May is Mental Health Awareness Month. It’s incredibly important for us to speak up about the issues surrounding mental health. Over the course of any given year, 1 in 5 American adults will be living with a mental heath condition. Nearly 100% of us will interact with someone, be it a family member or friend or random person in line at Starbucks, that is dealing with some mental health issue.
In any given year, 2 and a half Million Americans live with Schizophrenia. 6 Million live with Bipolar Disorder. 16 Million with Depression and 42 Million with Anxiety Disorders.
With so many people in the world affected by these issues, you would think that the stigma surrounding mental health would have faded. Unfortunately this could not be further from the truth. Think about the typical reaction to seeing a person with schizophrenia on the street that may be talking to themselves or yelling. Most people would call the person a “nutjob” or “crazy”. This stigmatizes the individual and makes them feel down about their situation.
The thing about mental health diagnoses is that you cannot see them. If a family member has cancer or diabetes, we understand that and can see the symptoms. It helps us to be more empathetic. Sometimes it’s hard to understand the symptoms if our family member is struggling with depression.
NAMI (National Alliance on Mental Illness) has done a great job in the past years of working to destigmatize these illnesses. Right now, their campaign is to have us all be #StigmaFree. This is a worthy cause and something we should all work toward.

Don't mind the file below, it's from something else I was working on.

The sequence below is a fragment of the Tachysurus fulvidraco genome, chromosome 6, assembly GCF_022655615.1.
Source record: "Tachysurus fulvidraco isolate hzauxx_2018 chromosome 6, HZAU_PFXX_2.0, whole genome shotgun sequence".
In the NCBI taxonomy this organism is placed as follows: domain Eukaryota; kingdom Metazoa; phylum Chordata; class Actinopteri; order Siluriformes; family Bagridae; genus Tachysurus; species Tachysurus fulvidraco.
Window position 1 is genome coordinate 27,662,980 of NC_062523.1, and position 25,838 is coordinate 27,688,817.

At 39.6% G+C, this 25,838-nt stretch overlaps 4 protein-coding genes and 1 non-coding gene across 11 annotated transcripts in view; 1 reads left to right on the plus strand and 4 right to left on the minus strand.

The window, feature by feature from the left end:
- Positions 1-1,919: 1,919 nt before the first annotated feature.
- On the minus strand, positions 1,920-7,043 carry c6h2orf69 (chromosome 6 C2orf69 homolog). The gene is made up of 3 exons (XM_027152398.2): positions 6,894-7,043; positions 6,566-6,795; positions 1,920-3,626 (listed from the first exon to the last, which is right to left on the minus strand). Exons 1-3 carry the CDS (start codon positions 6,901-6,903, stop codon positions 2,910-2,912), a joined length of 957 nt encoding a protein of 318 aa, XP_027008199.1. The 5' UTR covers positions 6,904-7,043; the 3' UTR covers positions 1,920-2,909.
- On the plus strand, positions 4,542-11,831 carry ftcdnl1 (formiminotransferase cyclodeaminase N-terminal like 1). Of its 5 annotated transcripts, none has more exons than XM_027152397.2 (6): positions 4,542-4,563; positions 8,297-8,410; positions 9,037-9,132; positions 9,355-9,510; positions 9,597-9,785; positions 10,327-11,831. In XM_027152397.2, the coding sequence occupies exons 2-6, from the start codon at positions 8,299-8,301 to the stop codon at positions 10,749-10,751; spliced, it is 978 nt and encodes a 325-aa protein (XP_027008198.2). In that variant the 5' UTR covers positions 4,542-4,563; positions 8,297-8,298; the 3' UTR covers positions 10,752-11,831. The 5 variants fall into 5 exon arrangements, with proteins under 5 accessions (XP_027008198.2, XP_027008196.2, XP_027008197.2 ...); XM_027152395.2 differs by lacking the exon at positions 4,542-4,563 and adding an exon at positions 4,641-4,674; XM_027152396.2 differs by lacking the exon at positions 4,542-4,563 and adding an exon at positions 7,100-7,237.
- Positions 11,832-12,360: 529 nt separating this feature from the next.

The issue with stigmatizing mental illness is it makes the individual feel like they are not worthy and they may not get treatment. We have to talk openly and honestly about these illnesses and the necessary treatments. Every year around 42,750 Americans die by suicide. That’s about 117 a day. For every one suicide, there are 25 people that attempted suicide. Each day 18-22 veterans die by suicide. 90% of those who die by suicide have an underlying mental illness.
There is treatment available, but we have to be empathetic to everyone’s situation. We have to be there when our family and friends are having questions or need someone to talk to. Of everyone that has a mental illness in America, nearly 60% did not receive mental health services in the past year. Minorities seek help at half the rate of White Americans.
If you are experiencing any symptoms or know someone who is, visit with a physician. There are groups available that can help by finding others that are experiencing the same symptoms. NAMI.org (800-950-6264) is a good place to start.
If you are experiencing suicidal thoughts please get in contact with the National Suicide Prevention Lifeline at 1(800) 273-8255. If you are more comfortable with texting, you can text “Start” to 741-741 to be connected with a trained crisis counselor at the Crisis Text Line.
We all have a part to play in this. Join me in making not only this Mental Health Awareness Month of May stigma free, but every day.